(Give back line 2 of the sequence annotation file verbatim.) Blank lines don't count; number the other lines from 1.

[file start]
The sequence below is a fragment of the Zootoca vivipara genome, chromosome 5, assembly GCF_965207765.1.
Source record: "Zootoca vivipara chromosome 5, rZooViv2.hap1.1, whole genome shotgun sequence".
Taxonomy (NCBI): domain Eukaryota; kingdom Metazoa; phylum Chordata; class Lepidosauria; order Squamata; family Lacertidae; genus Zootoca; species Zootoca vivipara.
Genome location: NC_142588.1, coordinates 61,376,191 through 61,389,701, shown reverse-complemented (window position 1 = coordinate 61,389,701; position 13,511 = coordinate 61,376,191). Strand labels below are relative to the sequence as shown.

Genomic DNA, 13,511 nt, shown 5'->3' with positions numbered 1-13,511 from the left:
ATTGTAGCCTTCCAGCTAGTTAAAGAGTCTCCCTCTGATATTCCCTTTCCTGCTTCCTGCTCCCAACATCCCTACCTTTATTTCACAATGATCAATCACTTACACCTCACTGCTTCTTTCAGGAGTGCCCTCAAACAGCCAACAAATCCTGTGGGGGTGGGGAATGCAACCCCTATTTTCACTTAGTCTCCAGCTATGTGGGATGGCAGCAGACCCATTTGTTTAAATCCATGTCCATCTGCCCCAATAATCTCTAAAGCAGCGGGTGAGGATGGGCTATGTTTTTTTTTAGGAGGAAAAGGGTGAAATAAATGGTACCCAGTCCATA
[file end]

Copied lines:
Source record: "Zootoca vivipara chromosome 5, rZooViv2.hap1.1, whole genome shotgun sequence".